Do not, for more than a minute, confuse "End of Watch" with television. It's one of the toughest and most powerful and moving action films to come along in months.

It's admittedly easy to conflate it with TV, which is why more than a few of the more doltish people in the movie commentary business are doing it.

It is immediately clear, though, that at the very least this is TV by other means - those other means being hand-held digital cameras that are used constantly throughout, largely under the pretext that one of a pair of South Central cops in Los Angeles is making a film project for school.

Add to all that the dashboard cam in the squad car he and his partner careen around the toughest parts of the city, the helicopter shots seemingly ubiquitous in L.A. from TV stations and various bad guys who also seem to be filming.

There are two consequences: the peril of queasiness for those viewers who need Dramamine to deal with cinematography that has pitched stability over the side in favor of vérité; and the eerie comedy of a brutal cop action film in which everyone seems to have his own camera.

Because we are talking about Los Angeles, a city in which cameras seem to be everywhere and citizens are nothing if not camera savvy, the ubiquity of characters with cameras gives the film a wacked-out authority.

The director is David Ayer, who wrote the testosterone-soaked screenplay for "Training Day" that won an Oscar for Denzel Washington. He's also a man who spent his teenage years on the streets of South Central Los Angeles. This is a film purporting to give you the cop's-eye-view of a city where death and God-only-knows-what lay waiting behind every iron door and every seemingly innocent circumstance.

Imagine if TV's "Cops" had graduated to one of the inner circles of urban hell and you've got the often remarkable feel of Ayer's film. The language spoken in this hell is Adorned F-word. If you're not "gangsta" in this neighborhood, you've got to sound "gangsta." Anything less is to invite the neighborhood's meaner brutality through your front door.

It's about a couple of hotshot cop partners who seem to be on a roll in their jobs. One, an ex-Marine named Taylor, is played by Jake Gyllenhaal with shaved head and conspicuous muscle and added beef. The other is Mike Savala, played by Michael Pena, his long and happily married partner. When not doing the city's business, he tends to have a wisecrack for every occasion. When he's not so tired he's falling asleep, he's usually got a mischievous glint in his eye.

They turn into supercops by accident. The first thing you see is an exciting dashboard cam view of a car chase through ghetto streets and a shootout.

But they're outgunned. Yes, we know all this from TV but this has details. Their department-issue Glock 19s are no match for the AK-47s we see in one gang drive-by. They're the indication that new fires have come to urban hell. Mexican drug cartels have, in fact, moved north and begun to operate.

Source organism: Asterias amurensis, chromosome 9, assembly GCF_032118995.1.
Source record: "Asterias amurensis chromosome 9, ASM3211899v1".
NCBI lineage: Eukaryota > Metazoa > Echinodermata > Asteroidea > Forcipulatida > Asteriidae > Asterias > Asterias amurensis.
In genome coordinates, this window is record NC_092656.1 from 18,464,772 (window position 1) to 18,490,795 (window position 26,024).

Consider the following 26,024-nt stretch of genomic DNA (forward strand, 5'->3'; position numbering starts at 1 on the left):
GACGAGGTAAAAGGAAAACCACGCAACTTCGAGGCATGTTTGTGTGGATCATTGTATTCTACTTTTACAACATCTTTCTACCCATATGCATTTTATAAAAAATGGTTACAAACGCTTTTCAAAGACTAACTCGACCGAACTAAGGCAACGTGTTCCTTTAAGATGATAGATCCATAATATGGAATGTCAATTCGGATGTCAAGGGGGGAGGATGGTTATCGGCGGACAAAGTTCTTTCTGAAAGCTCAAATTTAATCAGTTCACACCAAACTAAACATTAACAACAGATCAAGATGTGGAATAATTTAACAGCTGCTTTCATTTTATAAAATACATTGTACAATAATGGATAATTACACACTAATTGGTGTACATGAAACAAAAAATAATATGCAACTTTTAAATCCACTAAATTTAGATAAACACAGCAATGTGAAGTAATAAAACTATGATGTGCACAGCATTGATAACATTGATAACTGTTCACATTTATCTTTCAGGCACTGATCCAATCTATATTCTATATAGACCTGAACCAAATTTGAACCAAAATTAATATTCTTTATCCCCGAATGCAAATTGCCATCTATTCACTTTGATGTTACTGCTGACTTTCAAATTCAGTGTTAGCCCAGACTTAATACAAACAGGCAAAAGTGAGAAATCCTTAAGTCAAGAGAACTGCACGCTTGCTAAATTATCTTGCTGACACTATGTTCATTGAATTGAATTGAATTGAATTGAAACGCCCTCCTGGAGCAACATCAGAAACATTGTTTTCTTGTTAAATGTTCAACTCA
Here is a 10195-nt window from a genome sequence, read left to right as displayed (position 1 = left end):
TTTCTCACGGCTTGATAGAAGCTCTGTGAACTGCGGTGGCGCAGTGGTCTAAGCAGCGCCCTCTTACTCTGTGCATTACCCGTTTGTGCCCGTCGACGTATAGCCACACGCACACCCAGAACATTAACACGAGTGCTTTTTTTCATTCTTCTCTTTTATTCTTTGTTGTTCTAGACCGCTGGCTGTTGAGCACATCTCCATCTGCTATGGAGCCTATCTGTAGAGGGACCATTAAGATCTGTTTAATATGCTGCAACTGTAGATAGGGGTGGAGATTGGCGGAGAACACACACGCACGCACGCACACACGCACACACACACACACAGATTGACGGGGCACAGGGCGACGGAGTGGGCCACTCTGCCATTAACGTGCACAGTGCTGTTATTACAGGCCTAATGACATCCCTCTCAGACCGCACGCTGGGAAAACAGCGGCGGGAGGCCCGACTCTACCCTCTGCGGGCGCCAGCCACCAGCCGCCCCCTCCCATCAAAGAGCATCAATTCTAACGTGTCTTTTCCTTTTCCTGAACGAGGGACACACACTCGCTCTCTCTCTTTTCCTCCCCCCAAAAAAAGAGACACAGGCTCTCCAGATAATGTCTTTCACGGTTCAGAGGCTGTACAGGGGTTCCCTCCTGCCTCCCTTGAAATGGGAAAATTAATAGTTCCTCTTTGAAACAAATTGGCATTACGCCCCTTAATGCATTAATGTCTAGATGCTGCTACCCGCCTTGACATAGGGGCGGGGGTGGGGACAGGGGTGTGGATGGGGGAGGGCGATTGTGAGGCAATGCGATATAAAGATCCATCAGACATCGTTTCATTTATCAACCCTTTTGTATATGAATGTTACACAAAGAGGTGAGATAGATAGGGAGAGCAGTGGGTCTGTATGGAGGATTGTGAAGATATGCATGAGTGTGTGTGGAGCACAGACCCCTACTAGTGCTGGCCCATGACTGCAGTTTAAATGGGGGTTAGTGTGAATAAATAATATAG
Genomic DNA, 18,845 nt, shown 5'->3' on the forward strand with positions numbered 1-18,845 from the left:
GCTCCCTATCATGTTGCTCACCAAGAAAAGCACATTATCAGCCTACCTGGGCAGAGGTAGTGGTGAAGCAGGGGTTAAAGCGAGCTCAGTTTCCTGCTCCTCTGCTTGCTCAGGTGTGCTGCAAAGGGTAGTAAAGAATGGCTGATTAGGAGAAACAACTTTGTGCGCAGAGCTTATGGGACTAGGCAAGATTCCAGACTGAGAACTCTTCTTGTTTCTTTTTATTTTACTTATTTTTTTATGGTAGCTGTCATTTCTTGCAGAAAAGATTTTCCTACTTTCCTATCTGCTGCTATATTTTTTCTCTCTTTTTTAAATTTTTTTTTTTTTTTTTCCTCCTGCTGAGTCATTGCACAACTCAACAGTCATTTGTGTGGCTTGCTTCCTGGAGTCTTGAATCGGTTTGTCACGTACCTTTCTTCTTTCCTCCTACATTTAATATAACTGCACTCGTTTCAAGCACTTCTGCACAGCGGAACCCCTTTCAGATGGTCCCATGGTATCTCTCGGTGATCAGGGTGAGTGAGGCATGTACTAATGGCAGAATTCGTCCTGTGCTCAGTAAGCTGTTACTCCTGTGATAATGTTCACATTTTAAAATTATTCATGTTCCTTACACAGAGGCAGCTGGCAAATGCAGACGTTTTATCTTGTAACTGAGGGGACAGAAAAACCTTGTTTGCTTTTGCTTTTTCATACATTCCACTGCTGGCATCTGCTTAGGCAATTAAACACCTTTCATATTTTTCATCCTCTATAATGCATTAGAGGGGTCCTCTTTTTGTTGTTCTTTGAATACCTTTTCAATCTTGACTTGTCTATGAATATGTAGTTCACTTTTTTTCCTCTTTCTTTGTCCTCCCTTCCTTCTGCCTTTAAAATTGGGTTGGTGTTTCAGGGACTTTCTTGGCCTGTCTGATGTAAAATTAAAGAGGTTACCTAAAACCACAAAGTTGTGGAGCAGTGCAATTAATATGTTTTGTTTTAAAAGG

It's proprietary information, though. Our street cops patrolling in their squad car are just grunts in this war. It's too much information for their pay grade.

They find out in a string of happenstance supercop triumphs - a traffic checkup that reveals some of the worst smuggling of all, a fire that winds up with them saving three children and getting the dangerous public attention of departmental medals, a routine domestic checkup that winds up with horrors, justice and them getting the wrong kind of attention from the worst people.

Taylor finally finds a girl he wants to spend his life with (Anna Kendrick, star of the upcoming "Pitch Perfect"). But his real marriage is to his partner, the one he can joke with in the script's wisecracking patter: their professional diet on the street is composed of "all the major food groups - dope, money and guns;" their tough guy parody of wisdom "policing is all about comfortable footwear; their brotherhood is of the badge.

The action scenes are exceptional. Obviously, director Ayer cheats all the time here, giving you points of view that clearly belong to none of the characters' cameras. The film still has a taut vérité grip. A scene where cops under siege wait for backup is played out in real time in film terms, but it seems like protracted suspenseful agony.

"Training Day" was about "a thin blue line" so permeable that it disappeared. Ayer's "End of Watch" is a South Central boy's revision of hell's moral map to put his cops back where they belong. It's tough, exciting and sometimes brilliant.


Three and 1/2 stars (Out of four)

Starring: Jake Gyllenhaal, Michael Pena, Anna Kendrick, America Ferrera

Director: David Ayer

Running time: 109 minutes

Rating: R for strong violence, some disturbing images, pervasive rough language including sexual references and drug use.

The Lowdown: Two hotshot cops in South Central Los Angeles find themselves in the crosshairs of a Mexican mob cartel.